A Beginner’s Guide to Studying English Literature: it’s not just reading books!
by Chloe Adshead
I’m currently taking my second English Literature degree at Lancaster, a Master's in English Literary Studies, and I guarantee that if you asked my family what I do at university, they’d say I spend all my time reading books. While that isn’t true, and not just because there are plays and poetry thrown in there too, I remember my eighteen-year-old self awkwardly agreeing to that same summary.
It's difficult to imagine the experience as more than a stack of reading - and a stack that gets larger the longer you wait for it to start. But if you’re wanting to be more informed about the subject, alongside some advice on how to prepare for it, then you’ve come to the right place.
You will, indeed, have quite a bit of reading
For every Literature module you take, you’d be expected to read a text a week. In your first year, that would mean either one or two dependent on your choices, but beyond that, it could get up to three. That might sound like a lot, but you have to remember firstly that those are texts, not books. Some weeks it could be a play, or some poetry, or else even extracts, and not only does your speed improve across the degree but there intentionally aren’t too many contact hours specifically so you have that time to read. I was intimidated too, at first, but it’s absolutely manageable, and I can’t say I’ve noticed much of an increase at postgraduate level!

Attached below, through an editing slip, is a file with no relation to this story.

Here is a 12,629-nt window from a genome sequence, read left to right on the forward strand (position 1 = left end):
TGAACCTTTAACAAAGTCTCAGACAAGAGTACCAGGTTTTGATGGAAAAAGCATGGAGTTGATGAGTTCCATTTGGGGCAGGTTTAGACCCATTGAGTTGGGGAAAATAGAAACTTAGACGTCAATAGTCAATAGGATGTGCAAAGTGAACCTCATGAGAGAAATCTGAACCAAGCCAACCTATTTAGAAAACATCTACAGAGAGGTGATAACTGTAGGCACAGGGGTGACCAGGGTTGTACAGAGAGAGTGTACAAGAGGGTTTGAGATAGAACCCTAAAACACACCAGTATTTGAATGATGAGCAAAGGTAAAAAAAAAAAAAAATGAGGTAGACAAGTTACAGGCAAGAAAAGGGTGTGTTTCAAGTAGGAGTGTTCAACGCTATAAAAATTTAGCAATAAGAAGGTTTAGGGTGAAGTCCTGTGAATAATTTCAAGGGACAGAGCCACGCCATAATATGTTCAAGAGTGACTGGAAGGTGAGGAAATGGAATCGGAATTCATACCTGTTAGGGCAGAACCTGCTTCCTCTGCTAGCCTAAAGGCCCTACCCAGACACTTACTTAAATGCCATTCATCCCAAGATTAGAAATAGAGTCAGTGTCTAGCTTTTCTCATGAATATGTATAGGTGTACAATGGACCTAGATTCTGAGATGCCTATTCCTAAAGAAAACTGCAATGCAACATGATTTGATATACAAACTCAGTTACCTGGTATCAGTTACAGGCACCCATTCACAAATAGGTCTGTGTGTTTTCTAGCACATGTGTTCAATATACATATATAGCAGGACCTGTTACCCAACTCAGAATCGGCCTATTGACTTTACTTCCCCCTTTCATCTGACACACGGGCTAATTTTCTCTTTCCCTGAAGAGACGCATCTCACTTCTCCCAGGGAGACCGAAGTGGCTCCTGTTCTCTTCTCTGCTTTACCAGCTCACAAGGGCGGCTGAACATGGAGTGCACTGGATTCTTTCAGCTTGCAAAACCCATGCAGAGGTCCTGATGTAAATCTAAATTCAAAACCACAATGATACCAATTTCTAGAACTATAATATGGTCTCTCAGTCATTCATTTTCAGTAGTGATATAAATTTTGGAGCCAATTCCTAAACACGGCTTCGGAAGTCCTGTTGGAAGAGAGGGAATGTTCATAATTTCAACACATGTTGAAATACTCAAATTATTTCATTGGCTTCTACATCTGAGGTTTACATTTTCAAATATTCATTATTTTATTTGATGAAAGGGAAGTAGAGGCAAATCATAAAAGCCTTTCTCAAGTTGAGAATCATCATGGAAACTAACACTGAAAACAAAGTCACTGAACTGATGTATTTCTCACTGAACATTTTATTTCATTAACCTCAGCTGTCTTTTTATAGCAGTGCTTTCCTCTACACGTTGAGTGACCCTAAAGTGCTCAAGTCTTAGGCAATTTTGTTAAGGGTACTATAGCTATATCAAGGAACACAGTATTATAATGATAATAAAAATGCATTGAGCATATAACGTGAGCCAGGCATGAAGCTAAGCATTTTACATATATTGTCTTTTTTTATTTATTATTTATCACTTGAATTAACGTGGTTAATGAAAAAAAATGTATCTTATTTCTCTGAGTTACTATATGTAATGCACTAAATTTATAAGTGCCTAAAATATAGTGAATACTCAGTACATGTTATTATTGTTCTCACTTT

You don’t need to know the texts in anywhere near as much detail as A-level
A mistake everyone makes coming in is to approach the texts the same way they looked at their A-levels. Those were texts that you were going to be examined on; contrastingly you won’t use every university text in an assessment, and moreover, you don’t need to know everything about them.